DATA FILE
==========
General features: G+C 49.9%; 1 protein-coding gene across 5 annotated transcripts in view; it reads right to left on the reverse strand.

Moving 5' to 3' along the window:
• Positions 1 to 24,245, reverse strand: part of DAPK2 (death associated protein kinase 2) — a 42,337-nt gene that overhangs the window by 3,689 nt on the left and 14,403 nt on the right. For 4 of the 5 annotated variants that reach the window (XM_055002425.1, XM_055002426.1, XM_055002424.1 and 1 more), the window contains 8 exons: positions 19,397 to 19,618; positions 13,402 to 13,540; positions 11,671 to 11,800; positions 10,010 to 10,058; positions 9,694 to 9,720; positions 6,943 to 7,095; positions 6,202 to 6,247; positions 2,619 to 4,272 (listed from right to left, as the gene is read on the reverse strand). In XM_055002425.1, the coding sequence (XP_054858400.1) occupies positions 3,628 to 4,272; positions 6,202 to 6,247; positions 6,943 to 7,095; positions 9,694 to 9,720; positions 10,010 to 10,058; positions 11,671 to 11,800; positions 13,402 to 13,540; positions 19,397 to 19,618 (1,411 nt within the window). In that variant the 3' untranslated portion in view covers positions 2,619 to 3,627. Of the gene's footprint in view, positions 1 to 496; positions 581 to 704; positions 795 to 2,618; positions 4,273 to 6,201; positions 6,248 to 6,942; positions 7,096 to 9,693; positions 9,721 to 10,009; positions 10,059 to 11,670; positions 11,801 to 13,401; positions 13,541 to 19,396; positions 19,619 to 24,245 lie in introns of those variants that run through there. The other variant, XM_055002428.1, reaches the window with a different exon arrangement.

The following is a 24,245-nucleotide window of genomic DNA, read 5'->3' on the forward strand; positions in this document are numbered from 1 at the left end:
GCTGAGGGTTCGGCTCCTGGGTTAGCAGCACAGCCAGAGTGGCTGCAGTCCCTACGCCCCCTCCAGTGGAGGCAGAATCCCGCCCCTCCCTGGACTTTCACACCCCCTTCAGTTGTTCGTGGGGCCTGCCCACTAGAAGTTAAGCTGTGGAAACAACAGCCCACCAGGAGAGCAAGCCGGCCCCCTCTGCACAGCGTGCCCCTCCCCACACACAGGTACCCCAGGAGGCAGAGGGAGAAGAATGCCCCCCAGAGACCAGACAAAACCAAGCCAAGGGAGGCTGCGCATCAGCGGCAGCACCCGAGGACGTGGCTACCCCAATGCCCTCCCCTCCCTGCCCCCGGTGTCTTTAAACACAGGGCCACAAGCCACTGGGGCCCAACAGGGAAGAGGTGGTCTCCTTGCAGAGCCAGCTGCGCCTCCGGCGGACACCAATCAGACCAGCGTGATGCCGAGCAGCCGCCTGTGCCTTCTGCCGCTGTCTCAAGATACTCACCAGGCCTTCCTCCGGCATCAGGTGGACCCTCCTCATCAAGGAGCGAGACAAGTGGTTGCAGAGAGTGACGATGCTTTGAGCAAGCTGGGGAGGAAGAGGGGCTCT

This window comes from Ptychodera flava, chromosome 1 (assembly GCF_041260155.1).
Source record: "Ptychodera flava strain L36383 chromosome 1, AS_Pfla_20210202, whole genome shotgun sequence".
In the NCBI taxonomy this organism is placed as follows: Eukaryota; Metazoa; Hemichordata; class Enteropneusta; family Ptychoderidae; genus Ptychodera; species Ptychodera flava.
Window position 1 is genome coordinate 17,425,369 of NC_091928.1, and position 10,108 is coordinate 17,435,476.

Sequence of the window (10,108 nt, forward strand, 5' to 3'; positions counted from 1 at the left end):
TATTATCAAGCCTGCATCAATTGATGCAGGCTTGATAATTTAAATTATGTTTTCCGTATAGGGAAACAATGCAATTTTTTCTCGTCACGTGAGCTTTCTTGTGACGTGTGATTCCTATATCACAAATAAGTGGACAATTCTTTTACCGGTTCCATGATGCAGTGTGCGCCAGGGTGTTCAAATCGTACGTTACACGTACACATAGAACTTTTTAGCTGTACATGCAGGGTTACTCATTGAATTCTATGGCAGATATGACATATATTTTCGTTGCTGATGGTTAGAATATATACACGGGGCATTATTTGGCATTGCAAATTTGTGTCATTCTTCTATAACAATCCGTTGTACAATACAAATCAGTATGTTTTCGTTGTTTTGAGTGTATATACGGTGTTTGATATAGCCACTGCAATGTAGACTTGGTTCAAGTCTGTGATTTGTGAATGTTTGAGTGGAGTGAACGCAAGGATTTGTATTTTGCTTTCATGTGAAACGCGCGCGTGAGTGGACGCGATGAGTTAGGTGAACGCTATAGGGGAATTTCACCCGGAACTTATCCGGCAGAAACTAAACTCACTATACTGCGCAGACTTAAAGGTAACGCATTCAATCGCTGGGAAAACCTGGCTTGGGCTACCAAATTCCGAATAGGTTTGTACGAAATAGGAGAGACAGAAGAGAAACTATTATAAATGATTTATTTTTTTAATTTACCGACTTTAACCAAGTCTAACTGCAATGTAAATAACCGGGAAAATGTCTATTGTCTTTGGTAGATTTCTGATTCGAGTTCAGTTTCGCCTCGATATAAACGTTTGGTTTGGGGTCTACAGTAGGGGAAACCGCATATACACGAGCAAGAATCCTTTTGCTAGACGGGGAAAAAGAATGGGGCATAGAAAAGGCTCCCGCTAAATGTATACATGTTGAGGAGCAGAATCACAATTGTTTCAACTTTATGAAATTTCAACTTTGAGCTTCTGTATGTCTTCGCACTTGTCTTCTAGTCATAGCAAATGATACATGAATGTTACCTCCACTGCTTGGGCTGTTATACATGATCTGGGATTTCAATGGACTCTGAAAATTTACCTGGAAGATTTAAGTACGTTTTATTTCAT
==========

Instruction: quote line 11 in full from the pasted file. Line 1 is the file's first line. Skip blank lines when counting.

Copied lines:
TATTATCAAGCCTGCATCAATTGATGCAGGCTTGATAATTTAAATTATGTTTTCCGTATAGGGAAACAATGCAATTTTTTCTCGTCACGTGAGCTTTCTTGTGACGTGTGATTCCTATATCACAAATAAGTGGACAATTCTTTTACCGGTTCCATGATGCAGTGTGCGCCAGGGTGTTCAAATCGTACGTTACACGTACACATAGAACTTTTTAGCTGTACATGCAGGGTTACTCATTGAATTCTATGGCAGATATGACATATATTTTCGTTGCTGATGGTTAGAATATATACACGGGGCATTATTTGGCATTGCAAATTTGTGTCATTCTTCTATAACAATCCGTTGTACAATACAAATCAGTATGTTTTCGTTGTTTTGAGTGTATATACGGTGTTTGATATAGCCACTGCAATGTAGACTTGGTTCAAGTCTGTGATTTGTGAATGTTTGAGTGGAGTGAACGCAAGGATTTGTATTTTGCTTTCATGTGAAACGCGCGCGTGAGTGGACGCGATGAGTTAGGTGAACGCTATAGGGGAATTTCACCCGGAACTTATCCGGCAGAAACTAAACTCACTATACTGCGCAGACTTAAAGGTAACGCATTCAATCGCTGGGAAAACCTGGCTTGGGCTACCAAATTCCGAATAGGTTTGTACGAAATAGGAGAGACAGAAGAGAAACTATTATAAATGATTTATTTTTTTAATTTACCGACTTTAACCAAGTCTAACTGCAATGTAAATAACCGGGAAAATGTCTATTGTCTTTGGTAGATTTCTGATTCGAGTTCAGTTTCGCCTCGATATAAACGTTTGGTTTGGGGTCTACAGTAGGGGAAACCGCATATACACGAGCAAGAATCCTTTTGCTAGACGGGGAAAAAGAATGGGGCATAGAAAAGGCTCCCGCTAAATGTATACATGTTGAGGAGCAGAATCACAATTGTTTCAACTTTATGAAATTTCAACTTTGAGCTTCTGTATGTCTTCGCACTTGTCTTCTAGTCATAGCAAATGATACATGAATGTTACCTCCACTGCTTGGGCTGTTATACATGATCTGGGATTTCAATGGACTCTGAAAATTTACCTGGAAGATTTAAGTACGTTTTATTTCAT